In June 2018, Dr. Andrea Hayes-Jordan began her role as the Chief of the Division of Pediatric Surgery at the UNC School of Medicine, and Surgeon in Chief at the North Carolina Children’s Hospital. A few months in, Dr. Hayes-Jordan discussed her outlook on improvements to the hospital and her pioneering work on a rare disease.
Daily Tar Heel: How did you choose to come to UNC?
Andrea Hayes-Jordan: I took this job because it was very enticing to be able to lead a group of surgeons, and more importantly, to be able to participate in the improvement of the Children’s Hospital such that we could optimize the care for children in North Carolina. It’s really exciting to work for a public hospital, one that services the whole state, essentially, and be able to provide for these children, the highest level of care. It also is a great opportunity for me leadership wise because I will be leading, or am leading, several dozen surgeons whereas earlier, in my previous job, I did not have that leadership opportunity. It gives me the opportunity to shape a place and help build it into the place I know they want to be.
DTH: Are there any specific things you hope to accomplish during your tenure as Chief of Pediatric Surgery?
AHJ: The Children’s Hospital is pretty large, and I’m in charge of all the surgical services in the Children’s Hospital. One of my goals is to provide a children’s operating room that has 24/7 coverage for all the children. The other thing I’d like to do is continue my research and be able to impact the outcome of this very rare tumor that I’ve become quite familiar with called Desmoplastic Small Round Cell Tumor.
In the outpatient setting, I hope to be able to provide a telemedicine model, not just at my clinic, but at several other children’s clinics here, where we would contact the patient via something similar to Skype so that we could see the patient and examine them electronically and save the parents from having to drive in, park, pay for parking, come see us and drive back home. It would be much easier if we could actually see the patients while they’re in their own homes through the telemedicine app.
DTH: Are there any specific triumphs that stick out from your time in med school or your residency that have influenced you, and you would like to share?
AHJ: My time in residency has really shaped the way my career looks now because of a patient that I encountered when I was the Chief Resident, actually called a fellow, at St. Jude’s Hospital in Memphis.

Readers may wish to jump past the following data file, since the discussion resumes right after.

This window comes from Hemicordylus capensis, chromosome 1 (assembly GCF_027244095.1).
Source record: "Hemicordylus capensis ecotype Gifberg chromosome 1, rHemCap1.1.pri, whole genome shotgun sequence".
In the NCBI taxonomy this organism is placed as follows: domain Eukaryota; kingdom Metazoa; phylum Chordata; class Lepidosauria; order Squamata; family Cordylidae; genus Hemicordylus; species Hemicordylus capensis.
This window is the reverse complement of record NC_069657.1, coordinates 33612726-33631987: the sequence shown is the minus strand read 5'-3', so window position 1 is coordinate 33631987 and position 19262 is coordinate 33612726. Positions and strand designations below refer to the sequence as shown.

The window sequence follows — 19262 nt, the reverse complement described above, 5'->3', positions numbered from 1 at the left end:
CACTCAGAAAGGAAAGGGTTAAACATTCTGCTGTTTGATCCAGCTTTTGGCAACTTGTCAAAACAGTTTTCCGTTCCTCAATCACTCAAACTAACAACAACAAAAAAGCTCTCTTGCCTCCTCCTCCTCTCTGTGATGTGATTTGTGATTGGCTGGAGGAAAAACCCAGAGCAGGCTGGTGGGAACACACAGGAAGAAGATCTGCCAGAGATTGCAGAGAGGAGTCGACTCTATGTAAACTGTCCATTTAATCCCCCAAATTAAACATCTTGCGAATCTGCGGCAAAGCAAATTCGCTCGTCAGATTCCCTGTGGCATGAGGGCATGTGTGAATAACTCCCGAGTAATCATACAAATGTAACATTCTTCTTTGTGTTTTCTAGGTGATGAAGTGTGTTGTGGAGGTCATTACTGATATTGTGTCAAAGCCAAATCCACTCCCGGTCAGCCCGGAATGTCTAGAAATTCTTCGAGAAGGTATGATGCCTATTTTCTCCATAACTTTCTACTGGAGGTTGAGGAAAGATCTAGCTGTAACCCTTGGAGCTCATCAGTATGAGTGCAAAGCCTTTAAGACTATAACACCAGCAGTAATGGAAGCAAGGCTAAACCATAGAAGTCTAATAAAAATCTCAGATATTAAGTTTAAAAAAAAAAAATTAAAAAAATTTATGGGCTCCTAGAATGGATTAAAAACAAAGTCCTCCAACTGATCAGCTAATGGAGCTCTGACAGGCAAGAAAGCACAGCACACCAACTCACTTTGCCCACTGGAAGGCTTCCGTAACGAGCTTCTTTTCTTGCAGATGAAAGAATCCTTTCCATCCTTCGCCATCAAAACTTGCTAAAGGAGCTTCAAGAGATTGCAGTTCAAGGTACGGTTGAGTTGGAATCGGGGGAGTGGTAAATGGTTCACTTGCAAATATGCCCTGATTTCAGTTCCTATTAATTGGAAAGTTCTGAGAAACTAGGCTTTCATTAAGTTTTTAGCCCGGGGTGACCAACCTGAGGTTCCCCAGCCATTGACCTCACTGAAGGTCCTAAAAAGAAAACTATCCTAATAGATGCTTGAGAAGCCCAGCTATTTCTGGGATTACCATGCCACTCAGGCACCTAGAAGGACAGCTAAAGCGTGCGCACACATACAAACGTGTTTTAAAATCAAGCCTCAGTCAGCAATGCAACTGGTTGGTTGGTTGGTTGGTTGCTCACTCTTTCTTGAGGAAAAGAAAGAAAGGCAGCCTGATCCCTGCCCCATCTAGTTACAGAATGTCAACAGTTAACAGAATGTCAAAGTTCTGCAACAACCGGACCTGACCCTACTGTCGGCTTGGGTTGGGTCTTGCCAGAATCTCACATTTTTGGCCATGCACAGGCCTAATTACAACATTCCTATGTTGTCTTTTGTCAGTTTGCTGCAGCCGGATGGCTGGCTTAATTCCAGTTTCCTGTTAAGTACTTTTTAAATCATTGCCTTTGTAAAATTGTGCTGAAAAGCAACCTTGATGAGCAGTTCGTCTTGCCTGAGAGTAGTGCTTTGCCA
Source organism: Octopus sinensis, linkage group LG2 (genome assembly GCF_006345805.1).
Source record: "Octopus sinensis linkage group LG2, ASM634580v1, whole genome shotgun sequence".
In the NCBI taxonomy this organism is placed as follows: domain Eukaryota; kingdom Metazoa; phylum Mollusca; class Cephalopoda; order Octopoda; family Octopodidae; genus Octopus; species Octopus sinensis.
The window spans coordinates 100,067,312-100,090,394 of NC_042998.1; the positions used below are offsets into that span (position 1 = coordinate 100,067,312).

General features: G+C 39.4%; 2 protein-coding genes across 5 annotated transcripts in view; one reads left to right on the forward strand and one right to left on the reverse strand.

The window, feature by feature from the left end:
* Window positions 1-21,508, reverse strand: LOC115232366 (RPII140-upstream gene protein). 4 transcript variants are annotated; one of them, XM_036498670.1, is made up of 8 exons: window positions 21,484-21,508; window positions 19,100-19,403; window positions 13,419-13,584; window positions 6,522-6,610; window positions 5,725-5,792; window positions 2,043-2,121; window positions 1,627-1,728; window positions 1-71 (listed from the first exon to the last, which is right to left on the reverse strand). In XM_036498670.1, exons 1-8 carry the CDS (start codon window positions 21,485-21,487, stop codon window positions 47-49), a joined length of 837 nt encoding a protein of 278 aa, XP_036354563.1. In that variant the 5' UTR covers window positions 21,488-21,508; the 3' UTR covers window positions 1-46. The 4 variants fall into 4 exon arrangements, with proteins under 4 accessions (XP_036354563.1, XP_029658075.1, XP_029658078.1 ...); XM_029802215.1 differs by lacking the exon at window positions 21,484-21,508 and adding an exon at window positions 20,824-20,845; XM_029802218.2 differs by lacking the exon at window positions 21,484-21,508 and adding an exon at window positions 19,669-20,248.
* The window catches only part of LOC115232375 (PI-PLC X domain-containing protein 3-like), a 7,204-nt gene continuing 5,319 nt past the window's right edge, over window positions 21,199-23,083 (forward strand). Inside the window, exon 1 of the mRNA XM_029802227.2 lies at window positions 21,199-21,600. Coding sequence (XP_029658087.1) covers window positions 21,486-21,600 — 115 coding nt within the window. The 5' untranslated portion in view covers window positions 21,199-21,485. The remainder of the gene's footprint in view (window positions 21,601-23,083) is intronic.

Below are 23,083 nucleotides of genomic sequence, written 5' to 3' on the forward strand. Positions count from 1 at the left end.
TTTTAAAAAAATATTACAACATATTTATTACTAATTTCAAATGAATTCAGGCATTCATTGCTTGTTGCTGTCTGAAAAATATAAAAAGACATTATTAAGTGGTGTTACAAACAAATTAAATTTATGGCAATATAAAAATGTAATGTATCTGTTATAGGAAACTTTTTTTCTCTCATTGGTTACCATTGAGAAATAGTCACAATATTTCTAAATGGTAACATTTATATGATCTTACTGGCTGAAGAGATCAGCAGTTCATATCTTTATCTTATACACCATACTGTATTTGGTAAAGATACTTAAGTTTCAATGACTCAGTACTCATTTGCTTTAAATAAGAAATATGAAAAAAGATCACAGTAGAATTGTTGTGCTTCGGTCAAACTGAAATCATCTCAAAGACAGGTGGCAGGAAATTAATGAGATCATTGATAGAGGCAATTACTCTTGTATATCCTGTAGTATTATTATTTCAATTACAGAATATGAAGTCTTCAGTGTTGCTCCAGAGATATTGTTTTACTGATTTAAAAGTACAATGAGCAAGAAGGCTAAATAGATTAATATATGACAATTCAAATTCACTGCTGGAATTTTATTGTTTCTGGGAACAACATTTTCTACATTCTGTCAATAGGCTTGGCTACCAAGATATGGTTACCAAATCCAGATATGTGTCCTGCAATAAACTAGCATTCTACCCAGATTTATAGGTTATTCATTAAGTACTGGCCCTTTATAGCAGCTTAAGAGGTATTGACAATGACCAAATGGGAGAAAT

I was at St. Jude’s, and I met a patient there who had a disease called Desmoplastic Small Round Cell Tumor, and it was very extensive, and he had hundreds of tumors in his belly cavity. We couldn’t help him, and I was the one who had to tell his mother that his tumor was inoperable, and that he was going to die. That experience really impressed upon me how important it was to be able to find a cure for this disease. After reading about it and studying the disease and the outcomes, it was clear to me that new therapy was needed. That changed my career and what I do now, being a pioneer and developing this hyperthermic intraperitoneal chemotherapy that we deliver to the patients with the desmoplastic small round cell tumor, and that procedure — which is abbreviated HIPEC — is what I’ve built my career on.
DTH: You’ve said you are interested in mentoring young academic surgeons. Why is that important to you?
AHJ: Yes, it is important to me to mentor younger people because I realize that, in my career, the only way I have been successful is because of my mentors, and my mentors have really taken me a long way. You really can’t do it without help, no matter how smart you are, no matter how persistent you are, no matter how great you are at what you do; you always need someone who’s navigated the waters before you to guide you. I was really appreciative that I had several mentors who were really supportive of what I was doing. There were also people who were not supportive, but even if people are not supportive, your mentor can be there for you and let you know what you should or shouldn’t be doing and give you their opinion, which is usually one that is, you know, made out of caring.
I think I have a responsibility to give back because someone mentored me, so that another person won’t endure the same mistakes I did.
DTH: Are you currently mentoring any students?
AHJ: I have one student who is applying to med school right now. I’m sure he will get in, and I’ll still continue to mentor him forever. I have a couple other students that I mentor more informally.
DTH: Is there one specific thought or motto that gets you through the day? Any anecdotes that give you hope?
AHJ: You know the one thing that gives me hope is knowing that God is in control and that I’m here doing the best I can, but ultimately, I’m not in control of the world or the outcome of the patients. I think what gives me peace is knowing that God is in control.
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